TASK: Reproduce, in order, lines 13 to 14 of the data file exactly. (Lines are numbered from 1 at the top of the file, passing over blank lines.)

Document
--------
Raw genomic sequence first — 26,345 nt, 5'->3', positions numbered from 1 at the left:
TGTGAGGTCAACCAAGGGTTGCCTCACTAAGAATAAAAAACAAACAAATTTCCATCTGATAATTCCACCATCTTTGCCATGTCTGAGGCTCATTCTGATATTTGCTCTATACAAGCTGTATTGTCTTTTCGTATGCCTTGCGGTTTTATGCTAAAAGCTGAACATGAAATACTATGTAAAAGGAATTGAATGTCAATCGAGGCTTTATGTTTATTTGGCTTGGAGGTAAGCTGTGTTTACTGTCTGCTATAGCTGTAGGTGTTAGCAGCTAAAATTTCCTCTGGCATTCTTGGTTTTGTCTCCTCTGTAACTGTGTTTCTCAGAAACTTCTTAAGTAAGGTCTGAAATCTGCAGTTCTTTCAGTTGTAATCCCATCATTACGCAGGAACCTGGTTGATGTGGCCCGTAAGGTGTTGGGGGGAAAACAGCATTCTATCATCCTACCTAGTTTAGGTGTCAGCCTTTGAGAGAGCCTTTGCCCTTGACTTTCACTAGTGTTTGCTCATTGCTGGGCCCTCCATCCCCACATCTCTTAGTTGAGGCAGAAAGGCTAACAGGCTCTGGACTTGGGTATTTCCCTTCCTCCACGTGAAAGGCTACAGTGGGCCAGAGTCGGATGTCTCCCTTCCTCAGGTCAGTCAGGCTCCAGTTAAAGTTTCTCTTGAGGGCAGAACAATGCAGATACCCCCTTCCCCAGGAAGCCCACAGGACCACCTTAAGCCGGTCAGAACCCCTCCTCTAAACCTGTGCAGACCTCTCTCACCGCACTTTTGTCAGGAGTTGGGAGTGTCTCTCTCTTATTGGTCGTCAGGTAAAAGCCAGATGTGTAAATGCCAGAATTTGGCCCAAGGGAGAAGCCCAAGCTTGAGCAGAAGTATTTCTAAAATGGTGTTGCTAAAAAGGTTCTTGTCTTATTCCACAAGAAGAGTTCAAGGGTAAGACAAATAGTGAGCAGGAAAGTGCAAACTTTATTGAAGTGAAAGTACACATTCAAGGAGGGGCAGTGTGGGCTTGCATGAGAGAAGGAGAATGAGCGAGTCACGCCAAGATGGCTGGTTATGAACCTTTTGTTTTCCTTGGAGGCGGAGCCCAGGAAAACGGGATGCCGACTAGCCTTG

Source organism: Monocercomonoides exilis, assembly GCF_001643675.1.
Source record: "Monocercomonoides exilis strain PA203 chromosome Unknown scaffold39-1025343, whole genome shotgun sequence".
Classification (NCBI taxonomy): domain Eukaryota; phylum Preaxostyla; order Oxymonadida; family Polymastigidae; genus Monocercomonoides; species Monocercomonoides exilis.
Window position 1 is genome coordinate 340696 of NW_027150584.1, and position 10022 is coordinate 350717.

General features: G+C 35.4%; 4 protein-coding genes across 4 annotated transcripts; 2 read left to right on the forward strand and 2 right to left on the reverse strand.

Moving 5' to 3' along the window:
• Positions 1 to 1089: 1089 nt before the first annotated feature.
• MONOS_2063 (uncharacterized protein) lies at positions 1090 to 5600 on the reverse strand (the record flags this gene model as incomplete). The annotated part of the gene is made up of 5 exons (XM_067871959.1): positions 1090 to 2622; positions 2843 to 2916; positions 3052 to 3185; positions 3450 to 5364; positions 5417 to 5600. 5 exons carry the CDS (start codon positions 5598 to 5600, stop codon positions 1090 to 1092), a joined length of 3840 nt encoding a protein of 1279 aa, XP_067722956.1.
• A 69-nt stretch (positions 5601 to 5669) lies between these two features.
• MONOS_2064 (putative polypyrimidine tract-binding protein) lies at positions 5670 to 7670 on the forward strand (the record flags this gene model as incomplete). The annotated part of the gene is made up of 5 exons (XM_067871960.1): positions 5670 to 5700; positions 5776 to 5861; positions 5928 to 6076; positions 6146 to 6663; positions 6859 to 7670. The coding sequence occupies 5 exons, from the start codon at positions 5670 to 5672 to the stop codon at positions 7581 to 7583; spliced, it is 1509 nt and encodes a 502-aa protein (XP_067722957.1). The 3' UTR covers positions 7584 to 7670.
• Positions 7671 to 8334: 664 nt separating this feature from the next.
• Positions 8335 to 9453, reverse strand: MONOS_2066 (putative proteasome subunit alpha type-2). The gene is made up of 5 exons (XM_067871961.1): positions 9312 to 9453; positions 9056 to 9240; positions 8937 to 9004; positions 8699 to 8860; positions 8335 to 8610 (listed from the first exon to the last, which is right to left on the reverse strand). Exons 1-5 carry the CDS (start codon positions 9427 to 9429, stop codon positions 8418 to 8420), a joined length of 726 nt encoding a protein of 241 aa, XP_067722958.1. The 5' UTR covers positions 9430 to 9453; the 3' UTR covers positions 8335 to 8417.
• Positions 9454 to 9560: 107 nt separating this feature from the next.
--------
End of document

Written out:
• Positions 7671 to 8334: 664 nt separating this feature from the next.
• Positions 8335 to 9453, reverse strand: MONOS_2066 (putative proteasome subunit alpha type-2). The gene is made up of 5 exons (XM_067871961.1): positions 9312 to 9453; positions 9056 to 9240; positions 8937 to 9004; positions 8699 to 8860; positions 8335 to 8610 (listed from the first exon to the last, which is right to left on the reverse strand). Exons 1-5 carry the CDS (start codon positions 9427 to 9429, stop codon positions 8418 to 8420), a joined length of 726 nt encoding a protein of 241 aa, XP_067722958.1. The 5' UTR covers positions 9430 to 9453; the 3' UTR covers positions 8335 to 8417.